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Home / Articles / Food / Food Writing /  Eating Wrong
Burger-with-stirato
A burger made with New Mexico grass-fed beef and a fresh no-knead bun is not only better tasting than the restaurant variety, but less creepy.
Zane Fischer

Eating Wrong

Meat Over Matter

July 20, 2011, 1:00 am

I’ve said it before and, no doubt—especially if I’m drunk and mouthy—I’ll say it again: Buying half a steer is among the best things I’ve ever done.


It’s tricky because the thing has to be cut in half and then, preferably, into even more manageable portions. A propensity for skilled slaughter and butchery is as lofty as musical genius in my book and—for me—almost as unlikely.

Fortunately, there are professionals throughout New Mexico and southern Colorado who can accomplish this task to your specifications.


Once you have a freezer (or two) full of all the roasts and ribs and brisket and loins and steaks and cheeks and tails and organs and ground beef you could ever want, you get to bask in the glory of beefy variety.


If, like me, you hate eating hamburgers in restaurants because you have the terrible knowledge that one burger may contain bits from more than 100 cows (thus exponentially increasing the odds of encountering E coli or bovine spongiform encephalopathy), having your own stash changes everything.


Just the other night, I enjoyed a burger better than I could buy in any restaurant in town, made from the ground round of only one steer—my steer—happily cooked rare because I felt no need to cook out potential contaminants. Of course, it helps to have a friend on hand who happens to have made ketchup, mustard and pickles from scratch.


Combine that with fresh lettuce and heirloom tomatoes from the garden, and you’re looking at a very good hamburger. Add fresh-made buns (a fairly simple no-knead process following Jim Lahey’s excellent book My Bread—we used the stirato recipe but shaped it into a bun-like round) and there is hardly a more enticing thing on Earth to put in your mouth.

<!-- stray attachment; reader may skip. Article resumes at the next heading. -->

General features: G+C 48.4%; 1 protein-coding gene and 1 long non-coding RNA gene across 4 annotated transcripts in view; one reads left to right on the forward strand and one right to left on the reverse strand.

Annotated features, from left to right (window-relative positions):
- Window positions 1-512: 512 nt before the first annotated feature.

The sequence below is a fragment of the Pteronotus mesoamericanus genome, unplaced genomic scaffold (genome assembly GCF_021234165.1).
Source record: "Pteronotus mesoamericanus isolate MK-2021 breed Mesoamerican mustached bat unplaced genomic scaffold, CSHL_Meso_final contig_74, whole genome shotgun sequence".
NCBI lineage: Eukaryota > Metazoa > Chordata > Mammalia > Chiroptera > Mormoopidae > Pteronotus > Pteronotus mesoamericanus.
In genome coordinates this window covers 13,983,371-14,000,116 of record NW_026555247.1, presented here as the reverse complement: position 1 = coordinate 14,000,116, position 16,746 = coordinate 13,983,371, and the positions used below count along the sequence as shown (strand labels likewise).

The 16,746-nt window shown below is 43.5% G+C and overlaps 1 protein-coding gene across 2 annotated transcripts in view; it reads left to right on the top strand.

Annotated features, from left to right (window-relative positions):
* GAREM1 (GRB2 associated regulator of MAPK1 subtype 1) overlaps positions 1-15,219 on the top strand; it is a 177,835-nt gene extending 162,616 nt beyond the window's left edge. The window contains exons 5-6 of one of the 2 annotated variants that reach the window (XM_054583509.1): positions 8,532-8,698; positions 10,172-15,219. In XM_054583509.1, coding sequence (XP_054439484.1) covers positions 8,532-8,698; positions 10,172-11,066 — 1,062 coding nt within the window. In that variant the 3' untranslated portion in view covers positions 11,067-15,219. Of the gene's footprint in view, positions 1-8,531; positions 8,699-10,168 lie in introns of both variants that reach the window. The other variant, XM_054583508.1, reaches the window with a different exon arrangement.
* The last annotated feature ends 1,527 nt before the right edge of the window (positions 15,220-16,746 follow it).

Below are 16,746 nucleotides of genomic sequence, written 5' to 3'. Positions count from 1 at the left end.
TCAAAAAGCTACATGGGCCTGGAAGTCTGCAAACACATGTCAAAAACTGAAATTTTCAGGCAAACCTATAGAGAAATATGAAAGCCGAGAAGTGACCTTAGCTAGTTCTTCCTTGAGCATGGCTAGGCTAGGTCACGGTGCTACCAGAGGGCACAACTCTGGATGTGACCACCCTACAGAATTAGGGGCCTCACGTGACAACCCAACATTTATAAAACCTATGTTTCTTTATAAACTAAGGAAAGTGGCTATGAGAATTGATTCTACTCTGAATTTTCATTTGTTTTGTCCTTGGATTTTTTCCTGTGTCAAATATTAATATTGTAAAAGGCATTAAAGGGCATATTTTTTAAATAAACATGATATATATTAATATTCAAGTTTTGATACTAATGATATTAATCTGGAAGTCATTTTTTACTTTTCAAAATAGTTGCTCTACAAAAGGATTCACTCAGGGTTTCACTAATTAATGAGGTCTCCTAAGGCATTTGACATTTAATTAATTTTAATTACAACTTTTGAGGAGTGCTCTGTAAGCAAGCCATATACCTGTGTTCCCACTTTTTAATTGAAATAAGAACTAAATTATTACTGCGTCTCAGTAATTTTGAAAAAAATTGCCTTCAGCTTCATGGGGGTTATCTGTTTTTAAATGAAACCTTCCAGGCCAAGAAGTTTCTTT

But what if you don’t have half a steer? Where can you get equally high-quality beef and meat for your own devious and/or delicious purposes? Over the past year, when I’ve forgotten to thaw something in advance and needed a bit of beef for a dish, I’ve been grateful for the recently formed Sweet Grass Cooperative that retails products out of La Montañita Co-op. Most New Mexico and southern Colorado ranches are too small to provide a consistent supply to major grocery chains or busy restaurants, but Sweet Grass represents a group of ranchers bound by similar pasture, principles and practices. 


When you grab a steak or a burger from La Montañita, you won’t know exactly which ranch it came from—or whether you’re getting New Mexico or southern Colorado beef—but you will know it’s grass-fed, hormone-free and that the husbandry ethos and techniques for raising and selecting quality beef are the same.


If you’re seeking bounty beyond beef, Talus Wind Ranch has recently started the Talus Wind Heritage Meat CSA (community-supported agriculture). Unlike the traditional fruit and vegetable CSA, which includes the occasional meat share, the Talus operation is meat-specific. Each month’s share ($210 per month, half shares available) is a combination of lamb, beef, goat, whole chicken and eggs. Each member receives a heritage breed Thanksgiving turkey as well. Beyond the monthly take from each share or half-share, special cuts are available, as is dog food.


You don’t have to buy all your meat in the form of one animal, but knowing from whom you’re buying makes a big difference.

Follow SFR food news on Twitter: @eating_wrong

 

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